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Good Time Doctor
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For a good time call…
That’s what the number on the wall said.
This book contains my hottest hero yet! He’s a brutally handsome doctor that knows how to make the woman he loves feel sooooo good. Ready to get a BIG dose of romance?
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“Another?” The bartender grins at me. Her smile widens when I groan and shove my now-empty glass toward her across the bar top.
“Make it a double.”
“Celebrating something?” She arches a brow, and I wish I could shrink away from her gaze. What does she see when she looks at me? Someone to pity? If she does, she’s too nice to say it, at least. “Or mourning?”
“The latter,” I mumble, as she slides a brand new double vodka soda back to me. I tip the glass at her in salute, and she pours herself a shot too.
“To better days ahead, sis,” she says, tapping her glass against mine.
“Amen to that.” I take a long drink, then glance at my bag. At the manila envelope peeking out the front pocket of it. Inside is the contract I signed earlier tonight. The one all my friends will be telling me “I told you so” over for years to come.
They were right. I should have listened. But I thought it was real.
I thought it was love.
I take another drink, longer than my last, while the bartender drifts away to nurse some more of her ailing customers. There’s plenty of us in here. I checked in to the largest, fanciest hotel I could find downtown for exactly this reason. Because the only people you find in places like this are the other dregs of society. People like me with nowhere else to go. No plans on a rainy Thursday evening like this one. People in transit—here on business trips or passing through on their way from point A to point B.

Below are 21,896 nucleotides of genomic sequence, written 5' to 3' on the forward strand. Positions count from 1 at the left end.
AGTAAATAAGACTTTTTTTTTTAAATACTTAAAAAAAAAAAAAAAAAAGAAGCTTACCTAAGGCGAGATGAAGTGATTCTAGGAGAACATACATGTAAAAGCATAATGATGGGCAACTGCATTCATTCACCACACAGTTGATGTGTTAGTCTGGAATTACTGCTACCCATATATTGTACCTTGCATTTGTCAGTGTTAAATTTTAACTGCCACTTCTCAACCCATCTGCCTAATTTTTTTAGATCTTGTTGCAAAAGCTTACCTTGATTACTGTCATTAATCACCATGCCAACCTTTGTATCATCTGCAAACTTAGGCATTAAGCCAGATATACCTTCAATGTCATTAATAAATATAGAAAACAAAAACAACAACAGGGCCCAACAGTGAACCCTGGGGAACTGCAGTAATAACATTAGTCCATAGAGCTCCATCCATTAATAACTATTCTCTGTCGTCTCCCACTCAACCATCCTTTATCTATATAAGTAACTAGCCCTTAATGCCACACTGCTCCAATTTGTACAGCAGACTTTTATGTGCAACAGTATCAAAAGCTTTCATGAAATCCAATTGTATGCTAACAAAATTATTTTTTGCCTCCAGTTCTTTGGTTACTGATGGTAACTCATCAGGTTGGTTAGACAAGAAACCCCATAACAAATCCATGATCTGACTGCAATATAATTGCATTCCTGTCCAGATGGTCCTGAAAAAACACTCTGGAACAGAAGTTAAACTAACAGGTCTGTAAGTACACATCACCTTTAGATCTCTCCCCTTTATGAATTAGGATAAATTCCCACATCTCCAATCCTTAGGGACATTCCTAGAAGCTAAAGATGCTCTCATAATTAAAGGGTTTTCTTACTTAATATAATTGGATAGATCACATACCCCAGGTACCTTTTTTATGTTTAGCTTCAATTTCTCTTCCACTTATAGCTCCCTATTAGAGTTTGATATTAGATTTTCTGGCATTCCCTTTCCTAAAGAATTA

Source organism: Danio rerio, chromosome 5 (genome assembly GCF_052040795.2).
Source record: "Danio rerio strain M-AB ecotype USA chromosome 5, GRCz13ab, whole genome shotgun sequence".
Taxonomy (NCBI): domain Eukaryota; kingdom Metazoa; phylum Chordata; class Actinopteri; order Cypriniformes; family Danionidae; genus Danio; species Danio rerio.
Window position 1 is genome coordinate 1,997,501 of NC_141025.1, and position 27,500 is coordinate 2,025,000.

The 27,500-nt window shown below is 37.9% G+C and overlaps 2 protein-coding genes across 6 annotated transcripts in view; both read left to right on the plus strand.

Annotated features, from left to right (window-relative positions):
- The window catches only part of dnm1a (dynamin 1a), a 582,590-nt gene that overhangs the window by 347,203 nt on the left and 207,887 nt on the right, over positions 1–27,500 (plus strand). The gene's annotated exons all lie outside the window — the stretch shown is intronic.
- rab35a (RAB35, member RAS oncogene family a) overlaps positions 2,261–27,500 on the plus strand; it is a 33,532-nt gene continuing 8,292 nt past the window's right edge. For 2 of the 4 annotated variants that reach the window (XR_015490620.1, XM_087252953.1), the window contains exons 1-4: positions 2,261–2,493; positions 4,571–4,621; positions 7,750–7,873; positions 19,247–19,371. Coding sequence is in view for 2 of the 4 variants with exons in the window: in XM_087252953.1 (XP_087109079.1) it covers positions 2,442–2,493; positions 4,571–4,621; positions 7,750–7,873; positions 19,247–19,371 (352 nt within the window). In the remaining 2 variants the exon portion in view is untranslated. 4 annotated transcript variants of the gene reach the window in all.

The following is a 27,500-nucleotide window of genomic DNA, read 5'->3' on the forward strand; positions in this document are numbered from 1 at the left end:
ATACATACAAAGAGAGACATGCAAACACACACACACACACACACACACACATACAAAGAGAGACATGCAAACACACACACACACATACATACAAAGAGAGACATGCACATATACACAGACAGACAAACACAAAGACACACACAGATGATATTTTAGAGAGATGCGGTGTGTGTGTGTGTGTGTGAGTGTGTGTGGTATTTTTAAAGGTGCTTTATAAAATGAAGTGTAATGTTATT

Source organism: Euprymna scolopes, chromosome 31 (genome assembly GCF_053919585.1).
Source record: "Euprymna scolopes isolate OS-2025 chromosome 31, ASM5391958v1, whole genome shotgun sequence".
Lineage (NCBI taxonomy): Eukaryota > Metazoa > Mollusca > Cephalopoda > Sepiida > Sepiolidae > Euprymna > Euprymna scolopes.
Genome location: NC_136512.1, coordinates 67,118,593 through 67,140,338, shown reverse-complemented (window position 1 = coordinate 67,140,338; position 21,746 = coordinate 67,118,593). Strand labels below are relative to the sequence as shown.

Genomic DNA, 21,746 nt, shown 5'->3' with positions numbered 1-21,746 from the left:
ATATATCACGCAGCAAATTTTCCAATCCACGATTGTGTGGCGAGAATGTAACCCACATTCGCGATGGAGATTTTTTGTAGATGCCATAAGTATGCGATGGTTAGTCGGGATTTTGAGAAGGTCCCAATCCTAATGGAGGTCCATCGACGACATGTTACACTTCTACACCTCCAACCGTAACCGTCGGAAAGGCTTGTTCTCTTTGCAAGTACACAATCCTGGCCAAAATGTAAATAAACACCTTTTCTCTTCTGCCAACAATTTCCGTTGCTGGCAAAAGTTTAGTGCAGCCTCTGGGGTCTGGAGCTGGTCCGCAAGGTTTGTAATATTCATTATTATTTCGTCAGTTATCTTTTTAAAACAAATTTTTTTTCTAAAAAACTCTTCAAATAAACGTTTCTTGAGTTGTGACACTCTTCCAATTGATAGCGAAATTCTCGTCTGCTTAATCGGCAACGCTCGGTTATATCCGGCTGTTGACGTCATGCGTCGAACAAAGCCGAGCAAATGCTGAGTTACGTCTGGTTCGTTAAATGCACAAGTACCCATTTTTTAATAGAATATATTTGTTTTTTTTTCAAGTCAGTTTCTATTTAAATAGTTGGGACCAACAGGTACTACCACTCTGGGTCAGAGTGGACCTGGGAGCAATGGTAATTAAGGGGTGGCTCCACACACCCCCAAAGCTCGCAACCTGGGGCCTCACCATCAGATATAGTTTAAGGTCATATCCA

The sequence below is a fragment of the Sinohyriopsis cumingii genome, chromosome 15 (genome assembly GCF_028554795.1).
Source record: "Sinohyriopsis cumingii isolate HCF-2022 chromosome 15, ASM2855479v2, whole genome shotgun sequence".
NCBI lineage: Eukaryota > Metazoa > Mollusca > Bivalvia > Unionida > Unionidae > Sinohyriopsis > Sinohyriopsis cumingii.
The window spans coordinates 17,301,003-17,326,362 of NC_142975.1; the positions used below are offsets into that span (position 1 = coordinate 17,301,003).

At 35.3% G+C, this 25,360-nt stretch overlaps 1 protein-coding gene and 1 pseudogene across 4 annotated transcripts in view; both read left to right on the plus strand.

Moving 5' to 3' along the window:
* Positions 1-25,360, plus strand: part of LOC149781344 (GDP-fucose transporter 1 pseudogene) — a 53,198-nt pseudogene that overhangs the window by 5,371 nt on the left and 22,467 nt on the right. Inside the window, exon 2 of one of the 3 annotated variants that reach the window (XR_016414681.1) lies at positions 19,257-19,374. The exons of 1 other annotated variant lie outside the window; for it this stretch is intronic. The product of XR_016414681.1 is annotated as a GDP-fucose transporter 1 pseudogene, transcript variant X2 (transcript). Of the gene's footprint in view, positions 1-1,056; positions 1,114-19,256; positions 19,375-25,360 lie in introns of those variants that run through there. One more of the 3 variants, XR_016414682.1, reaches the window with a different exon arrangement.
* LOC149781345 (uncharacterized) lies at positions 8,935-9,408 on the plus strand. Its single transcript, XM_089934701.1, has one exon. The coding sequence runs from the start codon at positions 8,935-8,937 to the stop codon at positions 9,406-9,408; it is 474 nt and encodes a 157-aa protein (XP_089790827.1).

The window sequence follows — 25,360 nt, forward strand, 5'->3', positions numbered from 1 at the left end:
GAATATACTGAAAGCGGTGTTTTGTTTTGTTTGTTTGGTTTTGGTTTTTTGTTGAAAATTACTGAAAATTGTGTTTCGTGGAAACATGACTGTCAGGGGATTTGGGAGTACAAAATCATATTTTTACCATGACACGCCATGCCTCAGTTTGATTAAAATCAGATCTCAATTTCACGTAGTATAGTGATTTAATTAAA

I thought I was done with this life. The single life, bar-hopping, the cesspool that is dating in the modern era. All of it. I figured, when I met Kevin, I was done with all that.
From the get-go, he seemed perfect. Well-adjusted, a totally normal guy. Okay, so our first and last date was at a Starbucks. And okay, after I moved in with him a month later, we pretty much stopped leaving our house entirely, and only saw our friends whenever they showed up on our doorstep to forcibly drag us out to events. But that was normal, I thought. That’s what couples do. When you find Mr. Right, you don’t need to bother with fake romantic stuff or going out on expensive dates. You just… settled into life together.
That’s why we got engaged after just four months together. Then we eloped a few months after that.
My friends all told me it was too soon. They told me to be patient, give it time. It’s not like we were planning some big church wedding, so what did it matter if we went down to the Justice of the Peace a year or two later, instead of right then?
But, exactly, I argued with them. We weren’t planning some big wedding, so why not tie the knot now? It was love—or so I told myself. We cohabitated, we got along okay. Plus Kevin had already pointed out to me how much money it would save us on our taxes.
Well. How much it would save him. He was the one with the high-paying job as the director of an investment firm. Me, I was just the behind-the-counter girl at the local florist shop, who enjoyed spending her days arranging bouquets for other people’s weddings, and other people’s Valentine’s Days, and other people’s anniversaries.
He used to joke that all that exposure to romance in my day job must make me immune to it in my own life. I agreed. But now, I wonder if I wasn’t just agreeing because I wished that were true. Not because it actually was.
How did I not see this coming?
I swirl my vodka soda on the bar and take another deep swallow. I mean, I knew Kevin had his flaws. Sure. Don’t we all. I knew he wasn’t into romance; I knew he hated any ‘unnecessary’ expenses (which included birthday or Christmas gifts, too, apparently). I knew he liked to keep everything in his life neatly categorized and organized. But I figured, that was the price of marriage. You compromise. You learn to live with each other’s quirks.
My friends tried to warn me. I didn’t want to listen. I just wanted to be done with the dating game. I wanted to move on to the next step in life, and he was… well. He was there.
Until two weeks ago. Just 6 months into our marriage. When I stopped by his office for a spontaneous visit (another thing he hated) to bring him his favorite lunch (a chicken sandwich, no toppings, and side salad, no dressing). His secretary told me he was busy, but I ignored the guy.
“I’m just going to drop this off and then I’ll be out of your hair,” I promised the secretary.